OK GO's zero gravity clip a web sensation
On Thursday, Chicago-based rock band OK GO published a video clip for their song "Upside down and out" showing them performing one of their characteristically elaborate choreographies though, this time, in zero gravity.
The band flew aboard a reduced gravity aircraft, a plane which was repeatedly flown to a high altitude before sharply dropping downwards, creating temporary near-weightlessness.
The clip was shot in Russian airspace with the collaboration of the Russian air company S7 Airlines.
Band members had to train for weeks to prepare themselves for the effect of the intense flight, a training usually reserved for Russian cosmonauts. In the days leading up the release of the video, OK GO published several teasers, including some behind the scenes clips showing their preparation.
Due to GEMA restrictions in Germany this video is unavailable to users there.
The filming involved an important technical challenge: the band and dancers had to be perfectly timed, since the near-weightlessness achieved by the plane’s dive only lasted for thirty seconds.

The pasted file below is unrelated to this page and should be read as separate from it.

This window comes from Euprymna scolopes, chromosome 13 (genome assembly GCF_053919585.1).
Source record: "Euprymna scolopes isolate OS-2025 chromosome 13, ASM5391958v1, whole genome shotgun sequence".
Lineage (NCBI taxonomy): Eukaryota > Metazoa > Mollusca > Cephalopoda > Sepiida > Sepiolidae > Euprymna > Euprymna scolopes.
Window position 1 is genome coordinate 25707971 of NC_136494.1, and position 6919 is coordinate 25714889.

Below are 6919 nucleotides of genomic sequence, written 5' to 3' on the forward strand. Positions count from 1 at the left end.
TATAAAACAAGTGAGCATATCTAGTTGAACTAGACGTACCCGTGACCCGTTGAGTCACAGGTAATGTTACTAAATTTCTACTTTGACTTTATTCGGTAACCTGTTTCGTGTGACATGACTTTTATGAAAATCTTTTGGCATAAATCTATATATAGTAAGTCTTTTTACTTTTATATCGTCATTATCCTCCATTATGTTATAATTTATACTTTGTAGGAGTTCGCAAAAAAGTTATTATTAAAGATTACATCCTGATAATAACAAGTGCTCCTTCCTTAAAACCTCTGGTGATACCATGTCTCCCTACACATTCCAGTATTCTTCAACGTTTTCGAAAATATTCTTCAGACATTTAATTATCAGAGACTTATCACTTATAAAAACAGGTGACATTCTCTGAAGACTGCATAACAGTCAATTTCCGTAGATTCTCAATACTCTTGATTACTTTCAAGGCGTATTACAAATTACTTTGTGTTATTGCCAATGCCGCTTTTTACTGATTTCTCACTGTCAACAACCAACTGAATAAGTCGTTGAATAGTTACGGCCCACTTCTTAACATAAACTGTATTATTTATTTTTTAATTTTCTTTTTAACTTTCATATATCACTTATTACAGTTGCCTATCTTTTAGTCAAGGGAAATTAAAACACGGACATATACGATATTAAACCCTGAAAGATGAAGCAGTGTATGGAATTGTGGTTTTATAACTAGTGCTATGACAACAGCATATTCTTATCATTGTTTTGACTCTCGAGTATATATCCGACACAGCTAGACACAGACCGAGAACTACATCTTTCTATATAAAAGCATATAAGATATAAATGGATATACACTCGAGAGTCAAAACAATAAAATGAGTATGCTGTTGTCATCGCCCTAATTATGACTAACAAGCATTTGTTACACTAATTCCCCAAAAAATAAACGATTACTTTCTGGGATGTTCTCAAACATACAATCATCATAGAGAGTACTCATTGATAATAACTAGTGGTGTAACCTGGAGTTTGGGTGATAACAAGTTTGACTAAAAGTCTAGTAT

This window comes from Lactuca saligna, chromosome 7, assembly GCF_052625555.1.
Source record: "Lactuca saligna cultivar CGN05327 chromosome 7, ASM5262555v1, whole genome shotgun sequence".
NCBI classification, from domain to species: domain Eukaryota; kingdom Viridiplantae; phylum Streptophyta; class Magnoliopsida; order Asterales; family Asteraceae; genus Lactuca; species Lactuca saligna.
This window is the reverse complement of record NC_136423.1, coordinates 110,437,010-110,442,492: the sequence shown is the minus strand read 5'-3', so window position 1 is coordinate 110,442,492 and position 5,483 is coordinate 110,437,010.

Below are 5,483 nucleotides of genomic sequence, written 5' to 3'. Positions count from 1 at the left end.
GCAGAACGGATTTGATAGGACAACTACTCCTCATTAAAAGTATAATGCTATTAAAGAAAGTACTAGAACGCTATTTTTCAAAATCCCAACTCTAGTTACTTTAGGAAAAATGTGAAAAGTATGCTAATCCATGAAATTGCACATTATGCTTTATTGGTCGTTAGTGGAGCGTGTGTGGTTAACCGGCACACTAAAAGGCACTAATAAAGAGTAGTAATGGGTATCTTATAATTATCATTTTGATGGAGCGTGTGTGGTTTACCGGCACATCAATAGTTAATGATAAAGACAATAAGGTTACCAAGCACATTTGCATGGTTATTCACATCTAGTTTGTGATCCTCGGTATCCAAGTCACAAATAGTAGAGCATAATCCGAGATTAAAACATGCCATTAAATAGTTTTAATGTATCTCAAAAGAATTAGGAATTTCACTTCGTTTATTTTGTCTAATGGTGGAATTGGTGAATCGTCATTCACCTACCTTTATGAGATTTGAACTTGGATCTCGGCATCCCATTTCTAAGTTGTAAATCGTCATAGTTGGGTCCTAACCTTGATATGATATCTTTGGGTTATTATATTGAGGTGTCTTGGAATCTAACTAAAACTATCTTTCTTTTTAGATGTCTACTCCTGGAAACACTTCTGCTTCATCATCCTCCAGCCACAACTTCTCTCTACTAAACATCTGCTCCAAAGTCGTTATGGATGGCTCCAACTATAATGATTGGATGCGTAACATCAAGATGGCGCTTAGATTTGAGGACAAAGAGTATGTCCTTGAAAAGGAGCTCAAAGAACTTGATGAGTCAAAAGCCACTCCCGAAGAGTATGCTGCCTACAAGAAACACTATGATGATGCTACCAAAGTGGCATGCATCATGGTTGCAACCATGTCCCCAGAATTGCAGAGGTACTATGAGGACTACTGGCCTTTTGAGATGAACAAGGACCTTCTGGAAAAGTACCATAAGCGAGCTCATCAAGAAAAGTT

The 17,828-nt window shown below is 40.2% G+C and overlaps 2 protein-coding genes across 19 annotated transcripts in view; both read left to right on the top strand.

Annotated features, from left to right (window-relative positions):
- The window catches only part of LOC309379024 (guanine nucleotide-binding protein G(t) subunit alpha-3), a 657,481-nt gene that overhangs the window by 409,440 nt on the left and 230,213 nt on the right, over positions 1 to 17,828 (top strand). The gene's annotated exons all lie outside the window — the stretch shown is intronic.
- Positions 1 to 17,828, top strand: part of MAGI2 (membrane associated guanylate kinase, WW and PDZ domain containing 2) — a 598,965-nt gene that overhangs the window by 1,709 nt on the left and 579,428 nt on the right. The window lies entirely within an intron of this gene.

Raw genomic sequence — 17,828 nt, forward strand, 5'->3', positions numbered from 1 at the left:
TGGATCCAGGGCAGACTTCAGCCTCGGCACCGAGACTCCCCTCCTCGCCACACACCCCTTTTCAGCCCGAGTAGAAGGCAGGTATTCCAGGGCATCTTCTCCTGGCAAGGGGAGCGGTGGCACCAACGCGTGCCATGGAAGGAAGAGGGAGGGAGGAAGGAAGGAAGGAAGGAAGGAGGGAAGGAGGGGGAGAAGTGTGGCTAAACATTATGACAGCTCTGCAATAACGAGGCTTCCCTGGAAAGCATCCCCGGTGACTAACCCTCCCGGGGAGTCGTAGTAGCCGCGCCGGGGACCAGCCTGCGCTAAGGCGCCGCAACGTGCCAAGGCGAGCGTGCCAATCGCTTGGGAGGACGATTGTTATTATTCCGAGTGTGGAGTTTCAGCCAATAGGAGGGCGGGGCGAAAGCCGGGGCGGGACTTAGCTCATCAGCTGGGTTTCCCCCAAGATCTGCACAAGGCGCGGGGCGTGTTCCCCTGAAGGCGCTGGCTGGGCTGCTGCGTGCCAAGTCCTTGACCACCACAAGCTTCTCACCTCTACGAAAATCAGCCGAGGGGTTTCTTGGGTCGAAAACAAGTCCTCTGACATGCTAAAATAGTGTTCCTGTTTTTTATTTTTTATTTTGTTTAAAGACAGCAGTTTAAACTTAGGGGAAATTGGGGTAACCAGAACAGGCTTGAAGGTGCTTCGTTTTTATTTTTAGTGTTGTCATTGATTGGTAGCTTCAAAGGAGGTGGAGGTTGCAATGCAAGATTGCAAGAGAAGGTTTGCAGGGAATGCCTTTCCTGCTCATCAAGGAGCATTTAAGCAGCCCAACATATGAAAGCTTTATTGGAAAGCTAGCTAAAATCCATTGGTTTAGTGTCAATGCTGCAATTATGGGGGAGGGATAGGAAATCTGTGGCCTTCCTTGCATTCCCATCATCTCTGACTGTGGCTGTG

Each time, the crew had to freeze in their spots and wait for the next dive, repeating the motion eight times for the entire clip. Special effects were later added to make it look as though it was filmed in a single shot.
This allowed the band members to float their way through a series of colorful stunts involving paint balls, piñatas and disco balls, which quickly grabbed the internet’s attention. Upon being published, the video was all over Twitter, grabbing compliment after compliment from fans and non-fans alike.
Soon, other musicians and celebrities - including fictitious characters - followed, retweeting the video clip and extended their own accolades to the US musicians.
The launch of the video also happened to coincide with a major scientific breakthrough, as researchers at an American observatory announced the discovery of gravitational waves on Thursday, a phenomenon first theorized by German physicist Albert Einstein in 1916.
With the scientific community already overjoyed on social media, the science behind OK GO’s video also got a lot of attention.
The coincidence was not lost to social media users, who noted it had been a "big day for gravity."
Others, however, seemed to have mixed up the two events.
OK GO has become famous over time for their video clips, which always involve visually powerful stunts, each amassing several million views on YouTube, with successes such as "Here it goes again" (27 million views since 2006), "This too shall pass" (48 million views since 2010) or "Needing/Getting" (32 million views since 2012).
This time, the band published “Upside down and out” exclusively on Facebook, where it amassed 24 million views in less than a day.